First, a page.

Capturing the Hotel Room Through Sophie Calles Camera

French artist and photographer Sophie Calle documents unmade hotel rooms in her book "The Hotel"
A page from Sophie Calle's The Hotel. Photo credits Siglio (December 7, 2021)
A page from Sophie Calle's The Hotel. Photo credits Siglio (December 7, 2021)

In 1981, Sophie Calle was hired as a temporary chambermaid in a Venetian hotel. In the course of her cleaning duties, she documented her experiences with the remnants of the traveller long gone. Her book, The Hotel, is about unmade beds, forgotten postcards, garments left behind, and scribbled notes in the hotel room wastebasket.

As an artist and photographer, Sophie presents many black-and-white photographs and a &ldquodiary&rdquo that records the 12 rooms she had been cleaning daily for three weeks.

Capturing the Transient Journey of the Traveller

&ldquoRather than erase the residue of human presence, as a &ldquoreal&rdquo maid is expected to, Calle does the opposite, preserving every stain and scrap as a sign or symbol,&rdquo writes Lili Owen for The New Yorker. Owen further relates this form of &ldquoart&rdquo with &ldquoproximate ethnography&rdquo that began to rise in the 90s with mass tourism.

As an artist, Calle captures the traveller&rsquos experience and their relationship with their travel to foreign places. For instance, she&rsquod find objects like &ldquoframed photos, slippers, a hot-water bottle&rdquo that people carry to feel at home outside home. Unsurprisingly, such objects were the common belonging of many travellers that Calle came across, adding to unique documentation of the everyday traveller experience.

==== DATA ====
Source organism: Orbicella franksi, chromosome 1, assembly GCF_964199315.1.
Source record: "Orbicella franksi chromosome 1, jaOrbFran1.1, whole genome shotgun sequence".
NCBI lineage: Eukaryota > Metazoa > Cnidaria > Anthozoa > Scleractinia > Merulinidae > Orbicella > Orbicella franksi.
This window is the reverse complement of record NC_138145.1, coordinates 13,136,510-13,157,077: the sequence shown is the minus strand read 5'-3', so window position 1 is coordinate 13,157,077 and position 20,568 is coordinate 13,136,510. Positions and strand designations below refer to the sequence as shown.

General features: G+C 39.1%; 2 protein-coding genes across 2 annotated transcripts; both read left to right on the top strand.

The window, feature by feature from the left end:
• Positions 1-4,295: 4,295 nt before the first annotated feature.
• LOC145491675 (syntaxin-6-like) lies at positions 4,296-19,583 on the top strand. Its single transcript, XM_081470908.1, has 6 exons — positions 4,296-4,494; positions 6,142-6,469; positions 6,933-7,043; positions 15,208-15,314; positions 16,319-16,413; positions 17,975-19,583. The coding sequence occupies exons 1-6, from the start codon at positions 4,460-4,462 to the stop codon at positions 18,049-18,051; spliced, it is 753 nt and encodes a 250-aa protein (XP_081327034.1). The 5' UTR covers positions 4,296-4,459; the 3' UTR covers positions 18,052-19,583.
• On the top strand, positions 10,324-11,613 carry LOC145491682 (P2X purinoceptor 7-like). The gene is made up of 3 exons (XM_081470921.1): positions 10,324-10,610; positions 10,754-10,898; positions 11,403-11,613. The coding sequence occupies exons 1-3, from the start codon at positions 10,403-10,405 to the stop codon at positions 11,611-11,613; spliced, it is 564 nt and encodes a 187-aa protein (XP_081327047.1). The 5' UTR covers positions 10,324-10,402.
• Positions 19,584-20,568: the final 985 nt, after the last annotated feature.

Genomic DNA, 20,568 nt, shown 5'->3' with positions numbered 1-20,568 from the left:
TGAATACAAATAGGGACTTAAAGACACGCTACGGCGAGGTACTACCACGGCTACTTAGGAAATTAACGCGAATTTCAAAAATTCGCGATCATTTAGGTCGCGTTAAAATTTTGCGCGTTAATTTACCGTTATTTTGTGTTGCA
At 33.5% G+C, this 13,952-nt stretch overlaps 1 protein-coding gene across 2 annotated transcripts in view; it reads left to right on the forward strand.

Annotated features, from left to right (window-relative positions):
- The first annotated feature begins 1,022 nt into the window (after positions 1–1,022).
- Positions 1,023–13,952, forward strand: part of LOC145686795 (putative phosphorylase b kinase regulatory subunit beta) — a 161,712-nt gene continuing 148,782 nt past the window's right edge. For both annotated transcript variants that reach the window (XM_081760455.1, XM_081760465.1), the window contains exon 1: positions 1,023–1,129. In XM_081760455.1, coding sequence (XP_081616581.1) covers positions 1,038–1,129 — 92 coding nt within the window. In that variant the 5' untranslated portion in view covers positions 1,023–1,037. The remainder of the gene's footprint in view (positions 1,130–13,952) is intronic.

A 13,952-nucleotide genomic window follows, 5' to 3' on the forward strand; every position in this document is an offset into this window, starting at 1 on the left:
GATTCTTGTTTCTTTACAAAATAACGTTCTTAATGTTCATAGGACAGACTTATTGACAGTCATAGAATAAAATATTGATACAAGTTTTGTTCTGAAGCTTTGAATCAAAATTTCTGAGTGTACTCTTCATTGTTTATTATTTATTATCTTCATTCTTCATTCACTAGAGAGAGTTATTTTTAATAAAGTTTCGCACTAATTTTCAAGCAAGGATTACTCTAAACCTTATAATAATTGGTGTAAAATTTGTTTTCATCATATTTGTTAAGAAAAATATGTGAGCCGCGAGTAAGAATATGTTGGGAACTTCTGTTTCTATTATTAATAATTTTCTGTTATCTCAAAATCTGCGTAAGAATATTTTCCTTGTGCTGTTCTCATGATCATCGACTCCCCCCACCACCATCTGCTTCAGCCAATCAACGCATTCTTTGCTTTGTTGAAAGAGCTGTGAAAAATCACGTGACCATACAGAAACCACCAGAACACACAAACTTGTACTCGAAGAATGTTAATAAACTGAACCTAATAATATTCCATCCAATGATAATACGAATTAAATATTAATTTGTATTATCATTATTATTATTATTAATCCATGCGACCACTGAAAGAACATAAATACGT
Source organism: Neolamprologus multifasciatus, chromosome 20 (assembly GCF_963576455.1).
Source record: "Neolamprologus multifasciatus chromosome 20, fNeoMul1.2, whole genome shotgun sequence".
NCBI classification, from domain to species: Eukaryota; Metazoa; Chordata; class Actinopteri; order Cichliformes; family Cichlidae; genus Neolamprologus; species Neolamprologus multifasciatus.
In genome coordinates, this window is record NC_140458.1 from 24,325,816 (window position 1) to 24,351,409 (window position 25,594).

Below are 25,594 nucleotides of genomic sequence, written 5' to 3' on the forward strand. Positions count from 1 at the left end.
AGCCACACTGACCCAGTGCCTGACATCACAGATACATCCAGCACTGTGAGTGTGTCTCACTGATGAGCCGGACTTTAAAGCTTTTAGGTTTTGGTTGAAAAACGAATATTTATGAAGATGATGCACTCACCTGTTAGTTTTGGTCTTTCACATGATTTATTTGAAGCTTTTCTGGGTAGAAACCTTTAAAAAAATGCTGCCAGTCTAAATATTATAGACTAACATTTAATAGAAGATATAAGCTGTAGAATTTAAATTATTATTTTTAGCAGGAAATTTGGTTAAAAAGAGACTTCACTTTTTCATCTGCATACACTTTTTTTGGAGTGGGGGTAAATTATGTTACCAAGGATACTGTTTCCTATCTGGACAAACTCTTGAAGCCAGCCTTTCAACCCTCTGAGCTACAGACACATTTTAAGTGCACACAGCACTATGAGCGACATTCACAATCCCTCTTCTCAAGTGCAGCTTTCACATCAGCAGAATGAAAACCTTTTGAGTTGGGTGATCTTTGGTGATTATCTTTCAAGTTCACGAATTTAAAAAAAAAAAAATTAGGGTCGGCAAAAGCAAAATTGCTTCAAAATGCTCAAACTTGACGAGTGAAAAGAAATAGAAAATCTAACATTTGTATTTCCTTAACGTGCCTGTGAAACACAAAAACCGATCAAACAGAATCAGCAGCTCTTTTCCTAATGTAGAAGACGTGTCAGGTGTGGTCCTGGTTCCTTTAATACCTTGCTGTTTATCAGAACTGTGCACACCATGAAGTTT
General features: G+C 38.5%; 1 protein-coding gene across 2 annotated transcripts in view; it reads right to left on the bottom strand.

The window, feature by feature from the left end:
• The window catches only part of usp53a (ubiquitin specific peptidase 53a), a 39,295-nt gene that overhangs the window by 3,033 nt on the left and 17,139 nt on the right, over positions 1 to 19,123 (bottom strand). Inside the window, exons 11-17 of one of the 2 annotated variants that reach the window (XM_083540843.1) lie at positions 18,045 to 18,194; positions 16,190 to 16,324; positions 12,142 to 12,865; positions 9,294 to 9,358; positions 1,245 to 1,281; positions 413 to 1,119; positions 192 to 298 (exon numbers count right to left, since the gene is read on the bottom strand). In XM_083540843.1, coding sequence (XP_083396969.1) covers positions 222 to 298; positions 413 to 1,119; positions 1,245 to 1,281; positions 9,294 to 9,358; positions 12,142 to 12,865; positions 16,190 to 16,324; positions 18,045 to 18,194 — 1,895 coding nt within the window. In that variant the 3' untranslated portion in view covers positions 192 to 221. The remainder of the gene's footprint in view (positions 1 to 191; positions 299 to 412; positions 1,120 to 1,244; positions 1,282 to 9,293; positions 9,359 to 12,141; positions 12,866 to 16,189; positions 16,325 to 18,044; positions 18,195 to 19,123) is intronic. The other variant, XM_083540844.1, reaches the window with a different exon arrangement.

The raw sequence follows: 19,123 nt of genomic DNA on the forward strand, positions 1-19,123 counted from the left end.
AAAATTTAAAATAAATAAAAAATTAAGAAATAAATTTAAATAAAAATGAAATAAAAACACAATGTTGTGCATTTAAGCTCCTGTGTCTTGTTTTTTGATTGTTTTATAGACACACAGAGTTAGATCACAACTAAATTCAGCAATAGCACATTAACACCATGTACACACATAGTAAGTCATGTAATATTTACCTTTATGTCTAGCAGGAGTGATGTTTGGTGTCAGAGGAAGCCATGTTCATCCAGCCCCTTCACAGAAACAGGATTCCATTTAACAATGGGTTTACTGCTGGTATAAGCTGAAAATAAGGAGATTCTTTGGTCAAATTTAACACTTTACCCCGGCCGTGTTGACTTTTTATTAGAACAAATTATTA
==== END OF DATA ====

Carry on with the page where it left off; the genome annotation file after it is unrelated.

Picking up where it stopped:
Life of Objects Left Behind

If you&rsquove ever wondered about your favourite pair of socks that you left behind in a hotel, Sophie Calle&rsquos The Hotel is the book for you. Offering unique documentation, Calle gives us a peek into the world of lost objects that may otherwise live in the traveller&rsquos memory alone.

Her documentation, although controversial, is highly imaginative. In what she calls &ldquoarchaeology of the present,&rdquo Calle attempts an interpretive dialogue with the barest of fragments ticket stubs, torn stockings, wastebasket notes, orange peels etc.

Sophie Calle is known for many artistic enterprises. Her book &ldquoTake care of yourself&rdquo is the most famous among these. It was France&rsquos official entry for the 2007 Venice Biennale art exhibition.

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